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It is widely expected that Canadians will be going to the polls in the next few months. In advance of the election the Canadian Security Intelligence Service (CSIS) has published an unclassified report entitled, “Foreign Interference: Threats to Canada’s Democratic Process.”1 

In this post I briefly discuss some of the highlights of the report and offer some productive criticism concerning who the report and its guidance is directed at, and the ability for individuals to act on the provided guidance. The report ultimately represents a valuable contribution to efforts to increase the awareness of national security issues in Canada and, on that basis alone, I hope that CSIS and other members of Canada’s intelligence and security community continue to publish these kinds of reports.

Summary

The report generally outlines a series of foreign interference-related threats that face Canada, and Canadians. Foreign interference includes, “attempts to covertly influence, intimidate, manipulate, interfere, corrupt or discredit individuals, organizations and governments to further the interests of a foreign country” and are, “carried out by both state and non-state actors” towards, “Canadian entities both inside and outside of Canada, and directly threaten national security” (Page 5). The report is divided into sections which explain why Canada and Canadians are targets of foreign interference, the types of foreign states’ goals, who might be targeted, and the techniques that might be adopted to apply foreign interference and how to detect and avoid such interference. The report concludes by discussing some of the election-specific mechanisms that have been adopted by the Government of Canada to mitigate the effects and effectiveness of foreign interference operations.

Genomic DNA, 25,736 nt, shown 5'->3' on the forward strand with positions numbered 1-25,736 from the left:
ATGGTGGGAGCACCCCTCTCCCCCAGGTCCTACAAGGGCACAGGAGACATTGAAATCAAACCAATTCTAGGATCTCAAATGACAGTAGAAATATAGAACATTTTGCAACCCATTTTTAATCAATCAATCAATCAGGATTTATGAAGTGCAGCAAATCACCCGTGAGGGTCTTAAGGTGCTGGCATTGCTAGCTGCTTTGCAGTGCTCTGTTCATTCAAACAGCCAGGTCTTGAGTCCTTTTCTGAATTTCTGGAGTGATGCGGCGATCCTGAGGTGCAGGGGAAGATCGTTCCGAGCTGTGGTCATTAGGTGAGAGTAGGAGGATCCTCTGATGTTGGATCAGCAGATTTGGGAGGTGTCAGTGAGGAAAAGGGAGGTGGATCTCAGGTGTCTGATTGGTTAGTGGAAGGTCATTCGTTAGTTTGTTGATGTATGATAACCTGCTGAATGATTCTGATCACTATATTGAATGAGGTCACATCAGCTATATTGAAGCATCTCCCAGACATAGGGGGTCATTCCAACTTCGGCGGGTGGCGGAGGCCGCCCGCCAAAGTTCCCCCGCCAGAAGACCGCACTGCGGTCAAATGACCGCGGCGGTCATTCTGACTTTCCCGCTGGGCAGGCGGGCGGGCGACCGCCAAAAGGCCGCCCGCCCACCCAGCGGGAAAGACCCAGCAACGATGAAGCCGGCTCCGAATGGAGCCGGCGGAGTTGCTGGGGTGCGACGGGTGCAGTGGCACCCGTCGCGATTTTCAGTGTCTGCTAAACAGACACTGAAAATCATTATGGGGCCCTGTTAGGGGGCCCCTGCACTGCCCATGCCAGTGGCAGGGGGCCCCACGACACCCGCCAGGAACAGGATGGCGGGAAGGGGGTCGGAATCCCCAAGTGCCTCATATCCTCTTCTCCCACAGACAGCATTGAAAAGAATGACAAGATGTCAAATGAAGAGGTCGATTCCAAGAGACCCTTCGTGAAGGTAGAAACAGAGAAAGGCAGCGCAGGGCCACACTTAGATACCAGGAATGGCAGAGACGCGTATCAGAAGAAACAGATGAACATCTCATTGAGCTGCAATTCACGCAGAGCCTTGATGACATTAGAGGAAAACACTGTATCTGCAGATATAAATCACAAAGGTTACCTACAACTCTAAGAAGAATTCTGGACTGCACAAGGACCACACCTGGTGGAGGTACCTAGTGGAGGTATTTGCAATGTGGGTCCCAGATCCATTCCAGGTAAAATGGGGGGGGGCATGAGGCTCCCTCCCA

On the whole this is a pretty good overview document. It makes a good academic teaching resource, insofar as it provides a high-level overview of what foreign interference can entail and would probably serve as a nice kick off to discuss the topic of foreign interference more broadly.2